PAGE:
The new ruling comes from a court action taken by a musician whose work had been illegally downloaded over a user’s Wi-Fi connection. That user was on holiday at the time and had documents to prove it, but they failed to password-secure their wireless connection, meaning that any nearby person could get access to it for all sorts of unscrupulous activity.
The court said: “Private users are obligated to check whether their wireless connection is adequately secured to the danger of unauthorized third parties abusing it to commit copyright violation.”
The verdict was a €100 fine, which is rather paltry, but probably more than an innocent user with no clue about network security deserves.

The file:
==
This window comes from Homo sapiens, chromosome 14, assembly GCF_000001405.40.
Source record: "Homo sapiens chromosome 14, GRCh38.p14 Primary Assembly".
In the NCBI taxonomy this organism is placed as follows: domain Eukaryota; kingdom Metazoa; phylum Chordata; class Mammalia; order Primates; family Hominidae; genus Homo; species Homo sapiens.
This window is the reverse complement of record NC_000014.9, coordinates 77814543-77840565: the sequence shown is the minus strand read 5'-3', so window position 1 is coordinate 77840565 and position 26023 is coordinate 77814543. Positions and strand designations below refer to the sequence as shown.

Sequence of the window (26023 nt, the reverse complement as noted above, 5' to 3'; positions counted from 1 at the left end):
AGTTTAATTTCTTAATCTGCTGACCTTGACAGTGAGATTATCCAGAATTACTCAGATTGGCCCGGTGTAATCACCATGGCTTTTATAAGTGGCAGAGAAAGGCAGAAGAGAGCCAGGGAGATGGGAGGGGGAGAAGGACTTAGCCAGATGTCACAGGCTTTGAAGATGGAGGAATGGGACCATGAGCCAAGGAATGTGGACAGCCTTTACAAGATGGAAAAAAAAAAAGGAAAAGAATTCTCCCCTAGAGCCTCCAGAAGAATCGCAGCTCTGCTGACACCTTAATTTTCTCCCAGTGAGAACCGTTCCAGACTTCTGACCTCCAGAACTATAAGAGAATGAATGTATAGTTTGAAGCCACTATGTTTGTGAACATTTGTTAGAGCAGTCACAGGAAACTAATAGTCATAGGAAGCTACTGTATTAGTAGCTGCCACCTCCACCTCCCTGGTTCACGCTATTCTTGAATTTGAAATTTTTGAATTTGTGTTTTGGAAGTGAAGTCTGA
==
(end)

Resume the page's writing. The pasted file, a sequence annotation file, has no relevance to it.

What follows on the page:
The unnamed user was not found guilty of copyright infringement over the original accusations by the musician, but the court believed that some degree of responsibility is needed for third-party misuse of an unsecure connection. Meanwhile the person who actually illegally downloaded the music files is on some train right now with his iPod plugged in and a big fat grin on his face.
Of course, not everyone knows much about technology or security, so many find the ruling a little harsh, if not downright wrong. An analogy that shows up the flaws in the ruling would be if a person left their front door unlocked and someone entered the house and performed a crime there, would the homeowner by charged for not securing their door?
It’s like the next step up from a burglar suing the homeowner over an injury procured during a burglary. In other words, it’s ridiculous.
While it is unlikely this ruling will have a direct effect on users throughout the world new technology laws may bring a user liability clause in that will require users to be a little bit more careful with their network security.